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Complications Ensue:
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Sunday, September 17, 2006

Q. A producer has asked me to write a show bible and pilot script for a new drama show next year.

However, you should understand what this means: "A producer has asked me to write a show bible and pilot script for a new drama show he would like to put on the air next year." Without a show bible and pilot script, the network has nothing to approve. Therefore nothing has been approved. No network approves an idea.
Q. The producer has asked me for a pilot script, treatment and character bible by this Friday (Sept 22).
Your producer is out of his mind. No one can do good work in that amount of time. The shortest I would agree to do a pilot script would be three weeks. I'd spend a week figuring out what the pilot should be and breaking it down. A week writing. A week rewriting. But honestly, I'd rather spend two weeks figuring out the show, a week figuring out the pilot, a week writing, and two weeks rewriting. That would be a nice tight schedule.
Q. Firstly, should I be doing this for free?
Of course not. It is one thing to write a pilot script of your own for free. US networks generally want to see a pilot, not a bible. If you want to option a show, you'll have to write a pilot.

In this case, though, your producer is attempting to get you so excited about his SHOW WHICH IS GOING ON THE AIR NEXT YEAR!!!!!! that you'll write for free.

What has really happened, I believe, is that he mentioned an idea to someone at the network. The network person said, "Yeah, I'm intrigued. I'm supposed to talk with [some other guy] on Friday. Can you get me something by then?"

Now your producer wants you to front the work on the off chance the network likes it. It's no skin off his nose if they don't. He only has to spend an hour or so reading whatever you wrote. (If he reads it at all!)

Typical rates in Canada might be $5,000-$10,000 for a pitch bible (plus guarantees of writing a certain number of scripts if any are commissioned, a possible royalty, right of first refusal to write an MOW, etc.). An hour pilot is minimum about $18,000. Minimum rates in the States are, say, two or three times that. (Maximums -- well, I shudder to think what it would cost to hire Aaron Sorkin to create a show based on someone else's idea. A million bucks? Five? Plus royalties, and he's guaranteed to be the showrunner with an appropriate compensation package?)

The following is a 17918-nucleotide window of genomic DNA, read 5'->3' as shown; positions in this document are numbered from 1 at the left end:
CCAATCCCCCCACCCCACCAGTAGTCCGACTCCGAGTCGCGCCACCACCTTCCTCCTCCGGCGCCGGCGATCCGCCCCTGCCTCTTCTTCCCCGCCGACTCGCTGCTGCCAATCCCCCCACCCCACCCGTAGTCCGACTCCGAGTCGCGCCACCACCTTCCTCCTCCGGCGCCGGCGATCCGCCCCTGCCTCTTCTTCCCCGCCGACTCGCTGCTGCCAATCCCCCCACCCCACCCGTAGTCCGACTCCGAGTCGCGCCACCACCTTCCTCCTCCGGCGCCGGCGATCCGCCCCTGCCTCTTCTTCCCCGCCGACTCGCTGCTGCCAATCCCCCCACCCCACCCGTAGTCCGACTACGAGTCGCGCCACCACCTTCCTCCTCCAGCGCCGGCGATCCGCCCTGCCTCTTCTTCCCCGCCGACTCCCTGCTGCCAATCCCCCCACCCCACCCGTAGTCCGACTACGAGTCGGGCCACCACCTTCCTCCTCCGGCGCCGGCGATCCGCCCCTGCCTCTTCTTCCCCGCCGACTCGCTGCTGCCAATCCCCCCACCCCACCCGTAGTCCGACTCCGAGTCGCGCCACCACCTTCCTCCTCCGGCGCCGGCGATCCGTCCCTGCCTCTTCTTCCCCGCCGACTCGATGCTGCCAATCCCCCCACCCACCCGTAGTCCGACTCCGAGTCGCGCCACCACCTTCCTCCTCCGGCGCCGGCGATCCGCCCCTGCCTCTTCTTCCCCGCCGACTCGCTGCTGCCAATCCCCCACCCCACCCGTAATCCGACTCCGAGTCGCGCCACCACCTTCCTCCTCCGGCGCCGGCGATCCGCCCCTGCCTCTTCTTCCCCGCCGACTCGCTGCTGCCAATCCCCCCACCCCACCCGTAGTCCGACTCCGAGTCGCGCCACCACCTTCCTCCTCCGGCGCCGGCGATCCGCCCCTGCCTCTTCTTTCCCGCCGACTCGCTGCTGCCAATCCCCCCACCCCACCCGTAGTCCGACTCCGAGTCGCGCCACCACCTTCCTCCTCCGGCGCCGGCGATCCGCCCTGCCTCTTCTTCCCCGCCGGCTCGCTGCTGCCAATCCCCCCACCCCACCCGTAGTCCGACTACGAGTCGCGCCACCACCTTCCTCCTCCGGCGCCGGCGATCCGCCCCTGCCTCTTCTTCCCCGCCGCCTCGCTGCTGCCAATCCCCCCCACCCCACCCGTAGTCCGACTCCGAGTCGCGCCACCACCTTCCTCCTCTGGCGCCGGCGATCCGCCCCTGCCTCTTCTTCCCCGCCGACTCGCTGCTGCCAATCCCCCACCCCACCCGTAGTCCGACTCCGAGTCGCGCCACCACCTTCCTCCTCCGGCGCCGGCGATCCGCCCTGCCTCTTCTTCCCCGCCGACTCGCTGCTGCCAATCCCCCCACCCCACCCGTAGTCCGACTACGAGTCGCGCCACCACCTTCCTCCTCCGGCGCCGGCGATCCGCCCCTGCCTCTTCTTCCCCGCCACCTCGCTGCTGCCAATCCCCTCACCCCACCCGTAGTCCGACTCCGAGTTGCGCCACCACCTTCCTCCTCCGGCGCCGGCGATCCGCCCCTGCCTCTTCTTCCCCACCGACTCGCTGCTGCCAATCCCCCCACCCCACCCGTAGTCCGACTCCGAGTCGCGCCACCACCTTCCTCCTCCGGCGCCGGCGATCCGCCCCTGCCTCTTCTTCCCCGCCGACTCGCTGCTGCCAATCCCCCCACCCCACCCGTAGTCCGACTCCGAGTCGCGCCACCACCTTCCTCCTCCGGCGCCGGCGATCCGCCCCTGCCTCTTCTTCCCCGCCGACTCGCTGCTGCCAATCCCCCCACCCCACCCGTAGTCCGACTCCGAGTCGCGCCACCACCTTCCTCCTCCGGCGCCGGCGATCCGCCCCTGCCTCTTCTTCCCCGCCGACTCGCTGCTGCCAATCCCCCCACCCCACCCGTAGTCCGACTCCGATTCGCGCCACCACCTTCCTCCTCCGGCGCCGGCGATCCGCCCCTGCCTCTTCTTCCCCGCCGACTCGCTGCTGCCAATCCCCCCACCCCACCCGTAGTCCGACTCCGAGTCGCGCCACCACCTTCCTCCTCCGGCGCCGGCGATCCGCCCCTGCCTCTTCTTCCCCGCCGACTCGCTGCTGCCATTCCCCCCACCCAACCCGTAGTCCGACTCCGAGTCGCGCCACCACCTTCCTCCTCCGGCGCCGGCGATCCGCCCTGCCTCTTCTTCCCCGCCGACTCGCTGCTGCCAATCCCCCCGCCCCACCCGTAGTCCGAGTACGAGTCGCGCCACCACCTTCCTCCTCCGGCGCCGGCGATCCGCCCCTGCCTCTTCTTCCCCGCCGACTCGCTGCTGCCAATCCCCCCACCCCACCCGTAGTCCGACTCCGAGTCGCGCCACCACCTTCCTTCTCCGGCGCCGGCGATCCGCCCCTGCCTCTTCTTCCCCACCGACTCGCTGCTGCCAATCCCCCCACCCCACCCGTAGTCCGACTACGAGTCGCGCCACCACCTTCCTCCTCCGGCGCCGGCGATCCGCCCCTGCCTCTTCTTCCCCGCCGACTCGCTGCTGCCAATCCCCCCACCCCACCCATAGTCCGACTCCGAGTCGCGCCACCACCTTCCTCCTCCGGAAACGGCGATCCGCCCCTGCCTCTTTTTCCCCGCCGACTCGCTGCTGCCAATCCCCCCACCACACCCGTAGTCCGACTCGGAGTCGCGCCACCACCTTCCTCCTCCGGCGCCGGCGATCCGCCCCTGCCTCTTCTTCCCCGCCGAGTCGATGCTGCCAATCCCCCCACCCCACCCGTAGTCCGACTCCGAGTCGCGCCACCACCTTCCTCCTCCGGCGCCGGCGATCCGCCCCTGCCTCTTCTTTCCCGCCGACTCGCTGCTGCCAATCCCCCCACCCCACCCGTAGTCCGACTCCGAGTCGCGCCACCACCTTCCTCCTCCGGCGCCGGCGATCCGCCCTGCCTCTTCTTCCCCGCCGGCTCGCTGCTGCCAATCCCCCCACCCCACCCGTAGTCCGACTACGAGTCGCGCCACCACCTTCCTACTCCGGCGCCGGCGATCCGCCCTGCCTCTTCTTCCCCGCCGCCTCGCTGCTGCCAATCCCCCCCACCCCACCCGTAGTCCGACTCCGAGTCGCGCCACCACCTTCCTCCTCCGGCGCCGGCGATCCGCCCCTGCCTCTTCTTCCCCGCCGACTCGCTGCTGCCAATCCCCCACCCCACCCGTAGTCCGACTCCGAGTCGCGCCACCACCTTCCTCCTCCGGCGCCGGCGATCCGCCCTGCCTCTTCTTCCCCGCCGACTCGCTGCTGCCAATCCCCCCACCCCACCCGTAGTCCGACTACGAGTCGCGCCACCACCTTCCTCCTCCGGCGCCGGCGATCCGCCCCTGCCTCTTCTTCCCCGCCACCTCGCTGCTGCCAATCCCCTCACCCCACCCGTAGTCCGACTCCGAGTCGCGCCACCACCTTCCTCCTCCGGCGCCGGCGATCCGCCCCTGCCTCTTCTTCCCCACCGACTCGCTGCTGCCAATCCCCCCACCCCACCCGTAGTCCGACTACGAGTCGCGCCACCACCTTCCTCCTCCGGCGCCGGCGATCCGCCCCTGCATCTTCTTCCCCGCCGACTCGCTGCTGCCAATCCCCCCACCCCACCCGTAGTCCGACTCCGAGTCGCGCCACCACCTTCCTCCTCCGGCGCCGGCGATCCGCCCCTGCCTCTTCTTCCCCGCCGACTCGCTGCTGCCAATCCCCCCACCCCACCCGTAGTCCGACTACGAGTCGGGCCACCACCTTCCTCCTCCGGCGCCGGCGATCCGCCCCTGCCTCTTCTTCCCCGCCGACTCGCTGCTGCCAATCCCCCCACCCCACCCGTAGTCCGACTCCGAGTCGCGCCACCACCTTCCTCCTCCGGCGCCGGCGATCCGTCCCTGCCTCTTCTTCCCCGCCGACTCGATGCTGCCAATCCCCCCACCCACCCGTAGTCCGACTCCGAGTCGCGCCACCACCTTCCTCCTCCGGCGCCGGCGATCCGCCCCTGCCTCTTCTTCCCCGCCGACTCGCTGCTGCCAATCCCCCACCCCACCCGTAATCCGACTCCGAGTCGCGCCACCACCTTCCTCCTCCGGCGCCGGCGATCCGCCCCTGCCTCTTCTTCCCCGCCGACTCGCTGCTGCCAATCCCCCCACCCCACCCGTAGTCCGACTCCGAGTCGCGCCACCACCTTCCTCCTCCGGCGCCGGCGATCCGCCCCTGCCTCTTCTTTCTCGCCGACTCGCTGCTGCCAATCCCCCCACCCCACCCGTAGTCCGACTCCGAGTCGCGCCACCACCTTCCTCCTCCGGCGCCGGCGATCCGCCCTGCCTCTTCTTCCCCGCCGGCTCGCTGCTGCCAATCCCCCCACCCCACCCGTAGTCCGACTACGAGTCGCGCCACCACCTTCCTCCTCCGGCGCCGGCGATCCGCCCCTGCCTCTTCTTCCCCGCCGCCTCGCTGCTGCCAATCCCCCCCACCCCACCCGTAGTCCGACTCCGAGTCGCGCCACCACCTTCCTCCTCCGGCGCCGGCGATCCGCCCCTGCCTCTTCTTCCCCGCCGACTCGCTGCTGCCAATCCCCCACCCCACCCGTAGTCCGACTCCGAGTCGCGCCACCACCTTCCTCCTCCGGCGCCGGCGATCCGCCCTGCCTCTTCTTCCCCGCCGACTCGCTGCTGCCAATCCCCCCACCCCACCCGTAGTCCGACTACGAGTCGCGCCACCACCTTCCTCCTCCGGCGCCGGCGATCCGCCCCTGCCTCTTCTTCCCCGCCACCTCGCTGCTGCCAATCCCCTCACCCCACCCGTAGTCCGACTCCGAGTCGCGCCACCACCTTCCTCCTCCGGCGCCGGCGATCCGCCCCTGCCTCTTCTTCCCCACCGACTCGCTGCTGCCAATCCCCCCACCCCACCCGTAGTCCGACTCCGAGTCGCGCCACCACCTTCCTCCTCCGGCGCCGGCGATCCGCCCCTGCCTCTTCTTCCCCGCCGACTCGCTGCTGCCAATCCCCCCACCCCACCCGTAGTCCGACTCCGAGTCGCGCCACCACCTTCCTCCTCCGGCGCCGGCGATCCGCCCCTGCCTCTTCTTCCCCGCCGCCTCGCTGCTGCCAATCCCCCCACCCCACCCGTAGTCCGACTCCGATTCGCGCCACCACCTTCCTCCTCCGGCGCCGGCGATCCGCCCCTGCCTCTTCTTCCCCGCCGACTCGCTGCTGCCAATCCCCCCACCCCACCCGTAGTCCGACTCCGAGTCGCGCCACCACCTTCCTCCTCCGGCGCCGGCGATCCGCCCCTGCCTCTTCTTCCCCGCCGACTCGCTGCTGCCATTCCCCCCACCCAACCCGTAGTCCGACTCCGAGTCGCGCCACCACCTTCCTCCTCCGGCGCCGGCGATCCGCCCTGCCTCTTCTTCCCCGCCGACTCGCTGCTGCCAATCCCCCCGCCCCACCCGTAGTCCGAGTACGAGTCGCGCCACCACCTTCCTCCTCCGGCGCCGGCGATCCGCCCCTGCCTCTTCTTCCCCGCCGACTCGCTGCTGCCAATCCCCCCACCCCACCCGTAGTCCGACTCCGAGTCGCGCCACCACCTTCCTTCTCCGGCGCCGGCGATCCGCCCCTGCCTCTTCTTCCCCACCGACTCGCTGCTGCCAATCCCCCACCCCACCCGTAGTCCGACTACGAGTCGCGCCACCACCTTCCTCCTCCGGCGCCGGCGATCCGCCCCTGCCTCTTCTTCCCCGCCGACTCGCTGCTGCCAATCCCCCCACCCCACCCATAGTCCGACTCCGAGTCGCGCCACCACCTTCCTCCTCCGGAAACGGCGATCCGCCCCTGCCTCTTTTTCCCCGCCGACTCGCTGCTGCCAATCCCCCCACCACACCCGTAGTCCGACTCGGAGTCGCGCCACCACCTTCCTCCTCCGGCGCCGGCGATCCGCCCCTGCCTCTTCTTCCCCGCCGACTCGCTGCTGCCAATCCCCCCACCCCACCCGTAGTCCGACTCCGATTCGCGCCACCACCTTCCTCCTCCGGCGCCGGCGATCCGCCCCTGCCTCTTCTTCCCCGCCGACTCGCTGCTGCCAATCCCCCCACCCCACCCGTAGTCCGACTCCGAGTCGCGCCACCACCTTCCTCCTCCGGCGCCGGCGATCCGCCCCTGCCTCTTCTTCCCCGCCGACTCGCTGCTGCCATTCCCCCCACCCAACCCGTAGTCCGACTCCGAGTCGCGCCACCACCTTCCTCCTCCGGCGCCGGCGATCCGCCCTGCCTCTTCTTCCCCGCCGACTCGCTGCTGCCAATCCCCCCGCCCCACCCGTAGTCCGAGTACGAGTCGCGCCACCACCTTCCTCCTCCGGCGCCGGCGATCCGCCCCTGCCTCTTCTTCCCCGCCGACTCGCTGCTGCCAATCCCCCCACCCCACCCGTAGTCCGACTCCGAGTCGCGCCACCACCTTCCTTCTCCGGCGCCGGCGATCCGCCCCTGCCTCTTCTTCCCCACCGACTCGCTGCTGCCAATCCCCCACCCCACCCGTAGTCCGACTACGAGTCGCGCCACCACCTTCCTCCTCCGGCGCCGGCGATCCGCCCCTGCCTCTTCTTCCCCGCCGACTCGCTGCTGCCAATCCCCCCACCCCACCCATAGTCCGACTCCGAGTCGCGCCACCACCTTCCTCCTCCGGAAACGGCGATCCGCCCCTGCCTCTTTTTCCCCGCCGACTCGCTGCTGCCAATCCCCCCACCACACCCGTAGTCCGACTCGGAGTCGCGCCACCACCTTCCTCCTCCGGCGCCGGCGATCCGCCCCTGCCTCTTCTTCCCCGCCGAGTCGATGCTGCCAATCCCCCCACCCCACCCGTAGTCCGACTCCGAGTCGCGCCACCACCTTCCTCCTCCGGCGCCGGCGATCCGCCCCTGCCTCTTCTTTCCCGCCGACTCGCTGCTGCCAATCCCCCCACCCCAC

Note that your producer is not at the top of his craft. A good producer would never turn in something rushed. It makes him look amateurish. Have you checked out this guy's credits?
Q. For the treatment and character bible, do I need to include every storyline and dramatic arc for the full season?
I think a good pitch bible needs about ten springboards to show the kind of stories you'll be telling, the richness of the narrative vein you're mining, and the range of stories you might have. I wouldn't go much beyond that. Your springboards will all change as you create the show, anyway.

NEVER get too excited about anything a producer says unless it involves paying you money prior to commencement of writing services. It costs them nothing to talk.



Thanks Alex, that is some great advice! I've contacted the agency I'm apart of and they are going to check out the validity of the request and the details of the production company that emailed me and if necessary negotiate a contract. Keep well!

By Blogger Grant, at 1:17 PM  

Very sound advice. I've been down that road twice before, while in university. Because I didn't learn anything staying up all night writing a treatment the first time around.

My experiences came from businessmen with marquee dreams and a third cousin in the industry, looking for some young 'up and comer' (that's how they bill ya, them scoundrels) seeking 'an excellent opportunity'.

The only opportunity it gives the 'producer' is the chance to tell their buddies that they've got a writer working on their 'project'.

I hope your request is legit and fruitful...they can't all be Gargamel, can they?

By Blogger Josh Budd, at 9:49 PM  

Wow, excellent advice!


By Blogger Brandon Laraby, at 5:10 PM  

What do you do when you have a great idea for a tv show, based on a column you wrote for a NY alt weekly? I've sent a few e-mails to agents but have little faith in that approach. I've also got a friend at NBC who says they'll give it a read. Sent them a two page treatment, char descrips, and a summary of about 8 episodes, but now what the hell do I do? Thanks,
I'm at

By Blogger Brian Carter, at 8:02 PM  

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